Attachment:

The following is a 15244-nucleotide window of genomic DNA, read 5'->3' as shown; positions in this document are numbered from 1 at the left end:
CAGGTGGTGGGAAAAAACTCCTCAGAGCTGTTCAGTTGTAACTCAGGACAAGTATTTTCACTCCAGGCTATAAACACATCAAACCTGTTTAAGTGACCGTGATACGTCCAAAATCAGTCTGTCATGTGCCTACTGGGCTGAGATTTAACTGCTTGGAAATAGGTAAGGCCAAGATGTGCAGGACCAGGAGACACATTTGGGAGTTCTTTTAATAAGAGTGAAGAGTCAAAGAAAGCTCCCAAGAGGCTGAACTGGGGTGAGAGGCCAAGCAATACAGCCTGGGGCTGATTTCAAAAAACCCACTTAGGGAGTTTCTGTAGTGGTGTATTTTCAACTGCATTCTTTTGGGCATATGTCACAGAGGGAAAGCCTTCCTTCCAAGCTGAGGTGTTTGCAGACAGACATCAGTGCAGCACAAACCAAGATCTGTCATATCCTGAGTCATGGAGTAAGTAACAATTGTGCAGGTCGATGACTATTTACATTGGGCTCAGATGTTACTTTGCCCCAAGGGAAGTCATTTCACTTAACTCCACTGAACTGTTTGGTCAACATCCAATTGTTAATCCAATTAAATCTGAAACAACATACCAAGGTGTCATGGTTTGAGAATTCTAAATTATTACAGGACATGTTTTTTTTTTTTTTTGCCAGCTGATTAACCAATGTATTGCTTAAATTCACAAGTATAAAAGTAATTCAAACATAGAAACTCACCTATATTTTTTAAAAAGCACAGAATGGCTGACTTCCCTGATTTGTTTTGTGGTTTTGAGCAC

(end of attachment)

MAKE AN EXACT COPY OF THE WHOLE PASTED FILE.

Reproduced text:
The following is a 15244-nucleotide window of genomic DNA, read 5'->3' as shown; positions in this document are numbered from 1 at the left end:
CAGGTGGTGGGAAAAAACTCCTCAGAGCTGTTCAGTTGTAACTCAGGACAAGTATTTTCACTCCAGGCTATAAACACATCAAACCTGTTTAAGTGACCGTGATACGTCCAAAATCAGTCTGTCATGTGCCTACTGGGCTGAGATTTAACTGCTTGGAAATAGGTAAGGCCAAGATGTGCAGGACCAGGAGACACATTTGGGAGTTCTTTTAATAAGAGTGAAGAGTCAAAGAAAGCTCCCAAGAGGCTGAACTGGGGTGAGAGGCCAAGCAATACAGCCTGGGGCTGATTTCAAAAAACCCACTTAGGGAGTTTCTGTAGTGGTGTATTTTCAACTGCATTCTTTTGGGCATATGTCACAGAGGGAAAGCCTTCCTTCCAAGCTGAGGTGTTTGCAGACAGACATCAGTGCAGCACAAACCAAGATCTGTCATATCCTGAGTCATGGAGTAAGTAACAATTGTGCAGGTCGATGACTATTTACATTGGGCTCAGATGTTACTTTGCCCCAAGGGAAGTCATTTCACTTAACTCCACTGAACTGTTTGGTCAACATCCAATTGTTAATCCAATTAAATCTGAAACAACATACCAAGGTGTCATGGTTTGAGAATTCTAAATTATTACAGGACATGTTTTTTTTTTTTTTTGCCAGCTGATTAACCAATGTATTGCTTAAATTCACAAGTATAAAAGTAATTCAAACATAGAAACTCACCTATATTTTTTAAAAAGCACAGAATGGCTGACTTCCCTGATTTGTTTTGTGGTTTTGAGCAC